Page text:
“See limits on your resources as opportunities to get creative.”
Image from Unsplash by Jr Korpa
Growing up my family lived in a very modest row house in Philadelphia. My dad was a physical education teacher and my mom worked as a receptionist at Temple University Hospital.
The majority of our summers were spent at Camp Indian Lake in the Pocono Mountains, where my dad happily worked as the camp’s director. On hot summer days when we were home and before school was back in session, we were always looking for things to do. One day when I must have been getting on my mom’s last nerve, she handed me a plastic bucket filled with water and an old paint brush and told me to go outside and paint the cement wall and driveway out back. Given the scorching heat it took less than a minute for the water to evaporate and offer me another blank canvas for my artistic pursuits.
Where and how can and do your see limits on your resources as opportunities to get creative? Please reply to this post to share some examples from your own life that bring a smile to your face.
“Our life is to be like a river, not a reservoir.”
Image from Unsplash by Nathan Anderson
Potential energy versus kinetic energy… what’s the difference? How do these concepts relate to dams and the generation of hydroelectric power?
What are other examples in our society in which we amass a resource because it represents a reservoir of potential power? If you need a clue, consider looking at the stock exchange, the commodities market, or even your kitchen pantry.
The key to success is the flow, trade, exchange, and movement of these resources that actually turns the gears of society to hopefully better the world for all of us.
Consider picking up a copy of Lynne Twist’s book, The Soul of Money, to examine the importance of the flowing nature of this man-made tool to better our world.
Where else would living life like a river and not a reservoir lead to greater happiness and success?
“Life is not about how fast you run or how high you climb, but how well you bounce.”
—Tigger, The House at Pooh Corner
Image from disney.com
Running fast and climbing high are definitely part of any success journey. They represent the positive and affirming aspects of achievement and progress.
On the other hand, setbacks, stumbles, and outright failures beset us all. Quite often, we get the wind knocked out of us, leaving us reluctant to get up and bounce back into the game.
Where and on what issues do you need to be more “Tigger-like,” and bounce back to gain greater resiliency in your world?
“It is hard to fly when something is weighing you down.”
My health club is one of the largest in the region. It includes all the regular exercise facilities you might expect, plus some extras such as tennis courts, basketball courts, swimming pools, and even a climbing wall.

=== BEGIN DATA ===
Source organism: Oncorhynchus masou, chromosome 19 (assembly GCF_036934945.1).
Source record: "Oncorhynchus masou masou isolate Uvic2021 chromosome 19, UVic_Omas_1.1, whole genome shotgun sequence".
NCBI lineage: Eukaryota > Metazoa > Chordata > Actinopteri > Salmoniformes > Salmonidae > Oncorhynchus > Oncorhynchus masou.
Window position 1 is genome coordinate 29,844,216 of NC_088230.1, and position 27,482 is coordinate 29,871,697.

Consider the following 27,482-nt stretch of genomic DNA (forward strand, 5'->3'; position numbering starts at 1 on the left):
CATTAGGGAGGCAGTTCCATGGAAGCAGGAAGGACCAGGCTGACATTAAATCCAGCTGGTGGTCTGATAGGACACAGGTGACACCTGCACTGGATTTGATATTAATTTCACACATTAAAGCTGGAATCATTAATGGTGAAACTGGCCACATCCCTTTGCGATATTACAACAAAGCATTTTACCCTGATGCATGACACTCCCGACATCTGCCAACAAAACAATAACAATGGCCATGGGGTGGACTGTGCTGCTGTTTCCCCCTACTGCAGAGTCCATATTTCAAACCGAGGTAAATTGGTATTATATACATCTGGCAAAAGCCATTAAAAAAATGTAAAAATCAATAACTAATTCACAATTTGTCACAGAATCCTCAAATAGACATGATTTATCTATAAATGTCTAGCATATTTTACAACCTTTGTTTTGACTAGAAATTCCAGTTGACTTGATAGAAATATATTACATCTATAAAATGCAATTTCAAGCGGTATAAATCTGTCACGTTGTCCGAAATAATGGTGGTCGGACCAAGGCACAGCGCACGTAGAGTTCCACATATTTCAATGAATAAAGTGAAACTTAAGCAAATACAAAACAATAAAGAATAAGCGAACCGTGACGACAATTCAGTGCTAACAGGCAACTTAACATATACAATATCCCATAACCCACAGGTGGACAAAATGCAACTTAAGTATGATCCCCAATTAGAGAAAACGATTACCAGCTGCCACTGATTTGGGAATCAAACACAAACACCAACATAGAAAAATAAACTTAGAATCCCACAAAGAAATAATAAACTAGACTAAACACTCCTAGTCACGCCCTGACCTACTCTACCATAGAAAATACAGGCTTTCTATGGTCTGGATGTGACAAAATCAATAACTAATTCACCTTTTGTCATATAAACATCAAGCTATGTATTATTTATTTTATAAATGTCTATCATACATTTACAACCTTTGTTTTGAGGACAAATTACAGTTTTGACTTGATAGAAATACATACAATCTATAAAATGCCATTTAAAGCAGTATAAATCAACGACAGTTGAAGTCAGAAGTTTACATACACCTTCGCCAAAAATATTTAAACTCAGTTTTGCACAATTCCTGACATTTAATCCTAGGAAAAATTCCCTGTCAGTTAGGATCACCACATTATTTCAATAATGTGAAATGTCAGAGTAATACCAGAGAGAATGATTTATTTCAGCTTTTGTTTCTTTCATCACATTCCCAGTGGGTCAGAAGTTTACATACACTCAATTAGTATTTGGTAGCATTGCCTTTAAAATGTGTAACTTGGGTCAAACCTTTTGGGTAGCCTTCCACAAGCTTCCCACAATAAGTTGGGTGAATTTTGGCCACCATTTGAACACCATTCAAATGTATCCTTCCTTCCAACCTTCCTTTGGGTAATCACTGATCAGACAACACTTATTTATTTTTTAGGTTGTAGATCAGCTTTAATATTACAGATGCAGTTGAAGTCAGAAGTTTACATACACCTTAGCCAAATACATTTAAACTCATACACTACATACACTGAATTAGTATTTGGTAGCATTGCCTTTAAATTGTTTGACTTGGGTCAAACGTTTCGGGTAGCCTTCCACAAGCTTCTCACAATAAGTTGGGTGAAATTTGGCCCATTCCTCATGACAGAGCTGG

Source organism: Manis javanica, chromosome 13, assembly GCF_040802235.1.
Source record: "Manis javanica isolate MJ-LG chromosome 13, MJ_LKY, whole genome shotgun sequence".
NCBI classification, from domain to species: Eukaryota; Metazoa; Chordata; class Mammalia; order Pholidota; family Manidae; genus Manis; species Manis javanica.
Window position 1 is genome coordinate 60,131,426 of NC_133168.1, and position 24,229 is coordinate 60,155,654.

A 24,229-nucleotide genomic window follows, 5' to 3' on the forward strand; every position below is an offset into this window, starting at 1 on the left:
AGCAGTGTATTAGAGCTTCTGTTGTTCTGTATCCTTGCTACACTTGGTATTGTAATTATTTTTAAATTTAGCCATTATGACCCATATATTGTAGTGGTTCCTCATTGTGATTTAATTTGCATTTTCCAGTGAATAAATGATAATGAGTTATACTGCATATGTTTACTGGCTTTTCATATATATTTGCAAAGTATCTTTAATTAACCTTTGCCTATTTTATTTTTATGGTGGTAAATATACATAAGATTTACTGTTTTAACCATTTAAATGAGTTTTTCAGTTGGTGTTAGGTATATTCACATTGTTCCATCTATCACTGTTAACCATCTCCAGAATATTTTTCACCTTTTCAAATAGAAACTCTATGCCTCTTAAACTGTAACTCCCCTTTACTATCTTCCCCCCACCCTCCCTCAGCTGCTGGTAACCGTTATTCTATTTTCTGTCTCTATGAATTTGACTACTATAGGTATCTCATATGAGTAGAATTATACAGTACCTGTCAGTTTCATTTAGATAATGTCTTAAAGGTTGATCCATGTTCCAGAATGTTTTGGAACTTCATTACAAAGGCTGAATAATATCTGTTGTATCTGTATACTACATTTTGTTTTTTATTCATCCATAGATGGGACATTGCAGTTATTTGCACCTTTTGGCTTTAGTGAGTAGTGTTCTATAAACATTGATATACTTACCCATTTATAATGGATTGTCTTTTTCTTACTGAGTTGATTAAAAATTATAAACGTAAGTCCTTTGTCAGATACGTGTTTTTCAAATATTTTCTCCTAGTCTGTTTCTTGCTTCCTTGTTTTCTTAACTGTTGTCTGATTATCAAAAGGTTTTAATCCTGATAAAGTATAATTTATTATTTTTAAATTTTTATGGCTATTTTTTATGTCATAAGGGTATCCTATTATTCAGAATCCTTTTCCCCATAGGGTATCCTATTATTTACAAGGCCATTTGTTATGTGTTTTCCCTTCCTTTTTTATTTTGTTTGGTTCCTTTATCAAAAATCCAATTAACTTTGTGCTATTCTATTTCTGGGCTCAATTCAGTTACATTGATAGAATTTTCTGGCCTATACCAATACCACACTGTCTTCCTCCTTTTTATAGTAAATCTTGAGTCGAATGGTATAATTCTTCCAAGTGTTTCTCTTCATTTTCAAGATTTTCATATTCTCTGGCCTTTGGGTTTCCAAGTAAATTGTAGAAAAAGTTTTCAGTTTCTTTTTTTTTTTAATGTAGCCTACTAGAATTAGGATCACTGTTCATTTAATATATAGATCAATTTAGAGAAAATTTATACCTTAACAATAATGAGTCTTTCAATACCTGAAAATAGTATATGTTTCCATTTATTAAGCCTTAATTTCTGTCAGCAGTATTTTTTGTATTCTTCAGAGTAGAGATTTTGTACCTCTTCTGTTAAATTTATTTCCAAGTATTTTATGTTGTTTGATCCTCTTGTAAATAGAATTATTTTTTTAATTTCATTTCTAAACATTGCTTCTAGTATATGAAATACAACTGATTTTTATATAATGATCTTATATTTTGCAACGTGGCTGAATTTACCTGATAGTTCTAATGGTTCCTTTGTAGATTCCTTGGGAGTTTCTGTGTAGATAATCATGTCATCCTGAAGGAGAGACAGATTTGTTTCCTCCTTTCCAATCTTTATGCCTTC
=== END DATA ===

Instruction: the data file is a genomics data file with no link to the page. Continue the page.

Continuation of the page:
I’ve noticed some of the fittest and most competitive athletes adding extra weights to their ankles or waists, to weigh themselves down and make their normal athletic efforts even more difficult.
When they remove them and are no longer weighted down, they experience a lightness and an added strength that lets them fly a bit higher and further.
Identify the circumstances and issues that weigh you down.
How can you use these personal and professional challenges as a resource to build your capacity to fly once you remove them completely from your life?
“I not only use the brains I have, I use all the brains I can borrow.”
– Calvin Coolidge, 30th President of the United States
We have all heard the phrase, “two heads are better than one.” Research on this subject demonstrates this is a general truism in which there is a high degree of openness and communication regarding individual perspective and points of view.
However, in cases where this openness and collaborative communication is missing, or less than optimal, more brains can actually produce worse results.
Consider picking up a copy of Edward de Bono’s Six Thinking Hats to support both your own individual and group collective thinking.
This is a great example of putting on your thinking cap (or hat). 😉
Reply to this message if you’d like a one-page summary of de Bono’s tool.
“The highest reward for a person’s toil is not what they get for it, but what they become by it.”
– John Ruskin, 19th century English artist and philanthropist
I am a work in progress. How about you? With the wide variety of daily experiences we all have, I believe that we are constantly evolving and becoming a fuller expression of ourselves.
We all work each day to earn the compensation that allows us to care for ourselves and others. Ruskin’s quote, however, points to the less recognized and often subtle developments that accompany such experiences.
Explore how your daily efforts further your journey toward more fulfilling relationships, enhance creativity, expand greater self-esteem, support vibrant health, and extend your pursuit of wisdom.
How are you going beyond your basic psychological and physiological needs to pursue your own self-actualization? Consider Googling Maslow’s hierarchy of needs to explore this concept in more depth.